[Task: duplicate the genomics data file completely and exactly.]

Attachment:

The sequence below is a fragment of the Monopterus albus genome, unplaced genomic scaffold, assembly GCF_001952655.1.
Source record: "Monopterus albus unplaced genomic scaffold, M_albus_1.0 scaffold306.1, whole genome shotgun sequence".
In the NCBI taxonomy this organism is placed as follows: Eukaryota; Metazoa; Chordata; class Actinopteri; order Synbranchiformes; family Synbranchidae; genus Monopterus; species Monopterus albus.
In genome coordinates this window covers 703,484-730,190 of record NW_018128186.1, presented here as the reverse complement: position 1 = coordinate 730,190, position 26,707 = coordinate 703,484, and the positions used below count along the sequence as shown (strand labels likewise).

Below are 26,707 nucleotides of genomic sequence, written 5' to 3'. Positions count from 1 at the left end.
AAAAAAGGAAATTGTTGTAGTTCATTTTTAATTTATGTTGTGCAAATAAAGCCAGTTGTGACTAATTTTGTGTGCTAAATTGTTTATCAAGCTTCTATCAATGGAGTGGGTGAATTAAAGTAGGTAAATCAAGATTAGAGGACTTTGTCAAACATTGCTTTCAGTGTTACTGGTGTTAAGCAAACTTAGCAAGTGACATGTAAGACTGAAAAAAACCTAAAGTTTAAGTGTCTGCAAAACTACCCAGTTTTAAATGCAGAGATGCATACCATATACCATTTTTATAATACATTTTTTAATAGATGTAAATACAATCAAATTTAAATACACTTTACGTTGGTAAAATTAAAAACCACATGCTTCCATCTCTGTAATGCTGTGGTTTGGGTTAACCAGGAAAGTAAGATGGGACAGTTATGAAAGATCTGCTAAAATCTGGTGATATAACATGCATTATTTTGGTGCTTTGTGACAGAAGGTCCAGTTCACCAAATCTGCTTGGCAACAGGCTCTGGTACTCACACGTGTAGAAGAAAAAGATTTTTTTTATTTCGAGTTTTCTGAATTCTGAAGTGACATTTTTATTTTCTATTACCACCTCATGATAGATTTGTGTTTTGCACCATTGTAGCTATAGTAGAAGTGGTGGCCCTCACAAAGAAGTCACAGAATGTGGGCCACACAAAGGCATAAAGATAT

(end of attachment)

The sequence below is a fragment of the Monopterus albus genome, unplaced genomic scaffold, assembly GCF_001952655.1.
Source record: "Monopterus albus unplaced genomic scaffold, M_albus_1.0 scaffold306.1, whole genome shotgun sequence".
In the NCBI taxonomy this organism is placed as follows: Eukaryota; Metazoa; Chordata; class Actinopteri; order Synbranchiformes; family Synbranchidae; genus Monopterus; species Monopterus albus.
In genome coordinates this window covers 703,484-730,190 of record NW_018128186.1, presented here as the reverse complement: position 1 = coordinate 730,190, position 26,707 = coordinate 703,484, and the positions used below count along the sequence as shown (strand labels likewise).

Below are 26,707 nucleotides of genomic sequence, written 5' to 3'. Positions count from 1 at the left end.
AAAAAAGGAAATTGTTGTAGTTCATTTTTAATTTATGTTGTGCAAATAAAGCCAGTTGTGACTAATTTTGTGTGCTAAATTGTTTATCAAGCTTCTATCAATGGAGTGGGTGAATTAAAGTAGGTAAATCAAGATTAGAGGACTTTGTCAAACATTGCTTTCAGTGTTACTGGTGTTAAGCAAACTTAGCAAGTGACATGTAAGACTGAAAAAAACCTAAAGTTTAAGTGTCTGCAAAACTACCCAGTTTTAAATGCAGAGATGCATACCATATACCATTTTTATAATACATTTTTTAATAGATGTAAATACAATCAAATTTAAATACACTTTACGTTGGTAAAATTAAAAACCACATGCTTCCATCTCTGTAATGCTGTGGTTTGGGTTAACCAGGAAAGTAAGATGGGACAGTTATGAAAGATCTGCTAAAATCTGGTGATATAACATGCATTATTTTGGTGCTTTGTGACAGAAGGTCCAGTTCACCAAATCTGCTTGGCAACAGGCTCTGGTACTCACACGTGTAGAAGAAAAAGATTTTTTTTATTTCGAGTTTTCTGAATTCTGAAGTGACATTTTTATTTTCTATTACCACCTCATGATAGATTTGTGTTTTGCACCATTGTAGCTATAGTAGAAGTGGTGGCCCTCACAAAGAAGTCACAGAATGTGGGCCACACAAAGGCATAAAGATAT